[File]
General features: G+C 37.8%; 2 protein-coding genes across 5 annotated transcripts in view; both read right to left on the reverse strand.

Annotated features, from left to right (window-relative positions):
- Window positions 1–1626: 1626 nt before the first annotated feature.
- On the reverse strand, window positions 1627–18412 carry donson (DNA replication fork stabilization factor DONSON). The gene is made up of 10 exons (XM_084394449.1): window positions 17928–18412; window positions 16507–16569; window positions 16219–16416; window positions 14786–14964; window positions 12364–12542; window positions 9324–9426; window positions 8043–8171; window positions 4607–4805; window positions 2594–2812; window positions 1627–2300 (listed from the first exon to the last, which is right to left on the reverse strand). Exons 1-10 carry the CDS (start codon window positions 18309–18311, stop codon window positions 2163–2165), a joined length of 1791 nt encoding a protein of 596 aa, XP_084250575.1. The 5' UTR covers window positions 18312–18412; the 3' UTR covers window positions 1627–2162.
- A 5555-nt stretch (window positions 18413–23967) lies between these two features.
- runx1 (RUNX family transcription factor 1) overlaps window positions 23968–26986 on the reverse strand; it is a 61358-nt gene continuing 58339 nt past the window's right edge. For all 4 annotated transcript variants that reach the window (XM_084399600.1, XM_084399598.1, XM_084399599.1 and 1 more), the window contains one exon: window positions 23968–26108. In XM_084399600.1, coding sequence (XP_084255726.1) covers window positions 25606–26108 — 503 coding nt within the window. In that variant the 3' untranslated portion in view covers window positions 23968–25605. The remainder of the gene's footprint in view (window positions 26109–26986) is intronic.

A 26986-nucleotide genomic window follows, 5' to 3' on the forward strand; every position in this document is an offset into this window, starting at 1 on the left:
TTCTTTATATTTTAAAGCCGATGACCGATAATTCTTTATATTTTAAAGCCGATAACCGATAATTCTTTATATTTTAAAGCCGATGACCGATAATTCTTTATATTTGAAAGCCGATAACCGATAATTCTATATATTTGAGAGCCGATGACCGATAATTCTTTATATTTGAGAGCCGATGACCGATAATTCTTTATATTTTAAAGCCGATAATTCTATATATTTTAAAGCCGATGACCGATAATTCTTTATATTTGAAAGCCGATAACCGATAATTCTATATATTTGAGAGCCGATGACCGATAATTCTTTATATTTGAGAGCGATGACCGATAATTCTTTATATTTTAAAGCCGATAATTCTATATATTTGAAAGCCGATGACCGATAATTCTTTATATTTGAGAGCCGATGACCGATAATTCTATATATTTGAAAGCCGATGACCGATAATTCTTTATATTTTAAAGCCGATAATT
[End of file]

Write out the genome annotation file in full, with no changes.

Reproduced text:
General features: G+C 37.8%; 2 protein-coding genes across 5 annotated transcripts in view; both read right to left on the reverse strand.

Annotated features, from left to right (window-relative positions):
- Window positions 1–1626: 1626 nt before the first annotated feature.
- On the reverse strand, window positions 1627–18412 carry donson (DNA replication fork stabilization factor DONSON). The gene is made up of 10 exons (XM_084394449.1): window positions 17928–18412; window positions 16507–16569; window positions 16219–16416; window positions 14786–14964; window positions 12364–12542; window positions 9324–9426; window positions 8043–8171; window positions 4607–4805; window positions 2594–2812; window positions 1627–2300 (listed from the first exon to the last, which is right to left on the reverse strand). Exons 1-10 carry the CDS (start codon window positions 18309–18311, stop codon window positions 2163–2165), a joined length of 1791 nt encoding a protein of 596 aa, XP_084250575.1. The 5' UTR covers window positions 18312–18412; the 3' UTR covers window positions 1627–2162.
- A 5555-nt stretch (window positions 18413–23967) lies between these two features.
- runx1 (RUNX family transcription factor 1) overlaps window positions 23968–26986 on the reverse strand; it is a 61358-nt gene continuing 58339 nt past the window's right edge. For all 4 annotated transcript variants that reach the window (XM_084399600.1, XM_084399598.1, XM_084399599.1 and 1 more), the window contains one exon: window positions 23968–26108. In XM_084399600.1, coding sequence (XP_084255726.1) covers window positions 25606–26108 — 503 coding nt within the window. In that variant the 3' untranslated portion in view covers window positions 23968–25605. The remainder of the gene's footprint in view (window positions 26109–26986) is intronic.

A 26986-nucleotide genomic window follows, 5' to 3' on the forward strand; every position in this document is an offset into this window, starting at 1 on the left:
TTCTTTATATTTTAAAGCCGATGACCGATAATTCTTTATATTTTAAAGCCGATAACCGATAATTCTTTATATTTTAAAGCCGATGACCGATAATTCTTTATATTTGAAAGCCGATAACCGATAATTCTATATATTTGAGAGCCGATGACCGATAATTCTTTATATTTGAGAGCCGATGACCGATAATTCTTTATATTTTAAAGCCGATAATTCTATATATTTTAAAGCCGATGACCGATAATTCTTTATATTTGAAAGCCGATAACCGATAATTCTATATATTTGAGAGCCGATGACCGATAATTCTTTATATTTGAGAGCGATGACCGATAATTCTTTATATTTTAAAGCCGATAATTCTATATATTTGAAAGCCGATGACCGATAATTCTTTATATTTGAGAGCCGATGACCGATAATTCTATATATTTGAAAGCCGATGACCGATAATTCTTTATATTTTAAAGCCGATAATT